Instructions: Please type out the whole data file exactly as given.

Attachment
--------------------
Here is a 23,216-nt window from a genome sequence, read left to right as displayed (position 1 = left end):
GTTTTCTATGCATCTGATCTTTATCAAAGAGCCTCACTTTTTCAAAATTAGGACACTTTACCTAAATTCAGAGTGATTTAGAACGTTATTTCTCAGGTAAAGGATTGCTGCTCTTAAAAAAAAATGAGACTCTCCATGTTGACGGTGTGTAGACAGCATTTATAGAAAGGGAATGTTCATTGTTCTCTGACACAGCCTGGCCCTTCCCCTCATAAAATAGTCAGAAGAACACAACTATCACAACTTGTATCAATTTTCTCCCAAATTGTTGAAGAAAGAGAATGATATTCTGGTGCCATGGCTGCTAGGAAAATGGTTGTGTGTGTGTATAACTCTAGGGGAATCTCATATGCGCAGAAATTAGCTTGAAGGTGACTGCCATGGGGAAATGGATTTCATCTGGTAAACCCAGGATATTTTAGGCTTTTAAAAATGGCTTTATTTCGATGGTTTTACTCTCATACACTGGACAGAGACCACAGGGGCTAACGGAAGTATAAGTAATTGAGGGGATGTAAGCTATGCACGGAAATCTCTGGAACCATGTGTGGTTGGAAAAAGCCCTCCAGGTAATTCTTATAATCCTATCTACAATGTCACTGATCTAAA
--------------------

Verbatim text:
Here is a 23,216-nt window from a genome sequence, read left to right as displayed (position 1 = left end):
GTTTTCTATGCATCTGATCTTTATCAAAGAGCCTCACTTTTTCAAAATTAGGACACTTTACCTAAATTCAGAGTGATTTAGAACGTTATTTCTCAGGTAAAGGATTGCTGCTCTTAAAAAAAAATGAGACTCTCCATGTTGACGGTGTGTAGACAGCATTTATAGAAAGGGAATGTTCATTGTTCTCTGACACAGCCTGGCCCTTCCCCTCATAAAATAGTCAGAAGAACACAACTATCACAACTTGTATCAATTTTCTCCCAAATTGTTGAAGAAAGAGAATGATATTCTGGTGCCATGGCTGCTAGGAAAATGGTTGTGTGTGTGTATAACTCTAGGGGAATCTCATATGCGCAGAAATTAGCTTGAAGGTGACTGCCATGGGGAAATGGATTTCATCTGGTAAACCCAGGATATTTTAGGCTTTTAAAAATGGCTTTATTTCGATGGTTTTACTCTCATACACTGGACAGAGACCACAGGGGCTAACGGAAGTATAAGTAATTGAGGGGATGTAAGCTATGCACGGAAATCTCTGGAACCATGTGTGGTTGGAAAAAGCCCTCCAGGTAATTCTTATAATCCTATCTACAATGTCACTGATCTAAA